Three employees are being treated for exposure to a rabid cat at the Washington Area Humane Society Shelter, Holli Senior, an official with the Pennsylvania Health Department, announced on Thursday.
“The cat had been in the facility...since May and did not become ill until December. Once it became ill, they decided it should be tested,” Senior explained.
Washington Area Humane Society (WAHS) is a no-kill shelter in Eighty Four, Pennsylvania, which “takes in thousands of animals and investigates an average of 1000 abuse complaints each year,” according to its website.
On December 4, the orange-and-white kitten, named Chance, was immediately segregated upon showing symptoms of illness.
The kitten had been vaccinated for rabies at the time of impound. This would have slowed the appearance of symptoms, Health officials say.
The shelter estimated the kitten’s age at 7 months. On Dec. 4, he was wobbly and moving in circles. He was banging his head and tried to attack people who were in his line of sight. The rabies virus infects the central nervous system, ultimately causing disease in the brain and death, according to the CDC.
After the staff observed his actions for just a few minutes, the humane society veterinarian said Chance was euthanized immediately and his body was taken from the shelter to a laboratory in Pittsburgh.
An animal cannot spread the almost-always fatal disease until it displays clinical signs of infection, Holli Senior stated. The only way to test for rabies is by examining the brain of a dead animal, according to the Centers for Disease Control.
Once the presence of the rabies virus was confirmed the next day, the Department of Health quarantined all felines that may have come in contact with Chance at the shelter for 90 days, according to theObserver-Reporter.
The Health Department recommends avoiding contact with feral animals of any kind, as it can be difficult to tell whether the animal is rabid. All pets that can be vaccinated, including cats and dogs, should be given the vaccine to protect them in case they are ever exposed to a rabid animal, says Trib Total Media.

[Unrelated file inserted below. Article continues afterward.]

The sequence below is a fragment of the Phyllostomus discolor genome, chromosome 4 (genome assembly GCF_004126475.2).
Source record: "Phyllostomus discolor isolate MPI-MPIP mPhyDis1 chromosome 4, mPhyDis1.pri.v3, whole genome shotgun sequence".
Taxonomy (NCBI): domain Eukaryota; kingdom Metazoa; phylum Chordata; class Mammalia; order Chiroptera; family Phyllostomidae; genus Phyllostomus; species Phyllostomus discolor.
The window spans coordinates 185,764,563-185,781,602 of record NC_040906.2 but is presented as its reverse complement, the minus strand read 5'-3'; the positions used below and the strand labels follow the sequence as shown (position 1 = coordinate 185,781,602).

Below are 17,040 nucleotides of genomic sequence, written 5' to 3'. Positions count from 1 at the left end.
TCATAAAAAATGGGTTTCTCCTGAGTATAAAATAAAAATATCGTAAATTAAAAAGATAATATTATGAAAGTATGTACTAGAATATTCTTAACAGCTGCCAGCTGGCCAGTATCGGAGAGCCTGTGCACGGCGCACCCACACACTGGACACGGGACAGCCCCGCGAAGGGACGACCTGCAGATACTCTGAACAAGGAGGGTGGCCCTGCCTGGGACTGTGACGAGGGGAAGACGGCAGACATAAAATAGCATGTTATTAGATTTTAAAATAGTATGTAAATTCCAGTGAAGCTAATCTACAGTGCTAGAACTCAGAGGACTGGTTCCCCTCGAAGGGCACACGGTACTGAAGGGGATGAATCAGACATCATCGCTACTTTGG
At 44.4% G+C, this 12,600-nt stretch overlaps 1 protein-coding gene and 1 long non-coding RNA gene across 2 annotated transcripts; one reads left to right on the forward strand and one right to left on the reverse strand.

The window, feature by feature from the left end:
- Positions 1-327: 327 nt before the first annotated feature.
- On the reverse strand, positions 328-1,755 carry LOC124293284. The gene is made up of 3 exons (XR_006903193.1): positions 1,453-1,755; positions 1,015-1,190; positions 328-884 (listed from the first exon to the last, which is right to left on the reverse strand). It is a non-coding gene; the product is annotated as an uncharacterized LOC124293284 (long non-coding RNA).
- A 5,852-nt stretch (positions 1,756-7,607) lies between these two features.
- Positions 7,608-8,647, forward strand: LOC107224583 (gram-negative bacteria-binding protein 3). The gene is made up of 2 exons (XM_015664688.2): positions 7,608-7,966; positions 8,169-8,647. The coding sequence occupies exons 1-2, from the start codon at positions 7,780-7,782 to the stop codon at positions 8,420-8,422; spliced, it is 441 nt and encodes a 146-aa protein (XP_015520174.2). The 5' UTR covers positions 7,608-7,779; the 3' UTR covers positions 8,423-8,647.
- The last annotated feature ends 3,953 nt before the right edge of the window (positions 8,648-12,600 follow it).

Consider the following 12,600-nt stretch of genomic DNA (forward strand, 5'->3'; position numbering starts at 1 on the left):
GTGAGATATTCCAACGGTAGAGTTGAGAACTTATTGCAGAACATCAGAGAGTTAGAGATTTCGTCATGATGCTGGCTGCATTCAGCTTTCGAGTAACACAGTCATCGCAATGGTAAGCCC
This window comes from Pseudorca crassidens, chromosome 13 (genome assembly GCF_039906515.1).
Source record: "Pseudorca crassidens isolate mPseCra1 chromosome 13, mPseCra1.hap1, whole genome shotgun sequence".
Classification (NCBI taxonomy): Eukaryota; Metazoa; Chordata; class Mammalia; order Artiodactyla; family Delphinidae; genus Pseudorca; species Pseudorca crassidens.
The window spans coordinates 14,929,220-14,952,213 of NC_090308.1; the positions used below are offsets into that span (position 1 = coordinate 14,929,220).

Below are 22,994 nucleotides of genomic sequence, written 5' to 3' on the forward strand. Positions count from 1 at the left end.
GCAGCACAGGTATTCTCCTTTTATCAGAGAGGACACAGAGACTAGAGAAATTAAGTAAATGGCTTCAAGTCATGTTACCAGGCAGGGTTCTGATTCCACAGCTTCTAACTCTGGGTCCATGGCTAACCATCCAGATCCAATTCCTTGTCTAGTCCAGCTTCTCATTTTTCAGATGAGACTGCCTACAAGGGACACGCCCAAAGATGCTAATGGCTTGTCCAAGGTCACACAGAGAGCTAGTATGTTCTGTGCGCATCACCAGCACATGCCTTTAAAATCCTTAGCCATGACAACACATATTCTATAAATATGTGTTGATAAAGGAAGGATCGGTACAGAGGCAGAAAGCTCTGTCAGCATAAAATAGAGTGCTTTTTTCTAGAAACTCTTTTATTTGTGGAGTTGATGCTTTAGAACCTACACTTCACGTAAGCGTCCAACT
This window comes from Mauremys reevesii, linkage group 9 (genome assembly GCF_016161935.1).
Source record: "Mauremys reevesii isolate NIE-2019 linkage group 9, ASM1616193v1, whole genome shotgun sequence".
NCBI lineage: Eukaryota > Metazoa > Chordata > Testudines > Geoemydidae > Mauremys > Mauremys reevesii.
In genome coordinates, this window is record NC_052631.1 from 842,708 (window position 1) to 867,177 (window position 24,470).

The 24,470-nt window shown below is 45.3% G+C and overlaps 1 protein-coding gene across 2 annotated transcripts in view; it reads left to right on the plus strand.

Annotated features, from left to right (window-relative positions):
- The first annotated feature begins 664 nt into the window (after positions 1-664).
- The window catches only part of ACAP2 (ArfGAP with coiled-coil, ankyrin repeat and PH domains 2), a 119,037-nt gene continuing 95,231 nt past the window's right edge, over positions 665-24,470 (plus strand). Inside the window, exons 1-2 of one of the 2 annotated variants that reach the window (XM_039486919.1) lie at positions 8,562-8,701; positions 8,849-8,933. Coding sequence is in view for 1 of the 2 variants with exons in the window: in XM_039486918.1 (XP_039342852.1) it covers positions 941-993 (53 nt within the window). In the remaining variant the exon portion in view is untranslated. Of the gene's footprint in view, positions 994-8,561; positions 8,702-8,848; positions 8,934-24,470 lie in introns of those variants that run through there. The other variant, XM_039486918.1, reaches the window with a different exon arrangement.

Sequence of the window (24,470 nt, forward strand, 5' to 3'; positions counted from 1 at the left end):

Health officials are urging anyone who may have been in contact with the orange-and-white cat between Nov. 25 and Dec. 4 at the shelter to call the Health Department.
Drs. Scott Weese and Maureen Anderson of the Ontario Veterinary College's Centre for Public Health and Zoonoses coordinate an educational site, called Worms & Germs, which focuses on infectious diseases of companion animals (household pets and horses), with an emphasis on zoonotic diseases - diseases that can be transmitted from animals to people.
Dr Weese posted regarding the WAHS kitten that, “… [U]nless the cat was exposed to rabies in the shelter (possible, but very unlikely), that means the incubation period was at least 6-7 months. That’s not unheard of, but it’s pretty long for a cat.”
Since Chance was estimated at only 7 months of age, according to Dr. Weese’s evaluation, he could have been infected prior to being weaned.
Dr. Weese states: “This situation shows how the 6-month quarantine that is used after exposure of unvaccinated animals is very reasonable, but still not a guarantee. It also shows how short-term isolation of animals in a shelter after arrival can’t guarantee there will be no rabies exposure (although it’s good for many other reasons).”
The Halifax County Animal Shelter in Virginia has just revised its adoption rules since sending a family home with a rabid dog last month.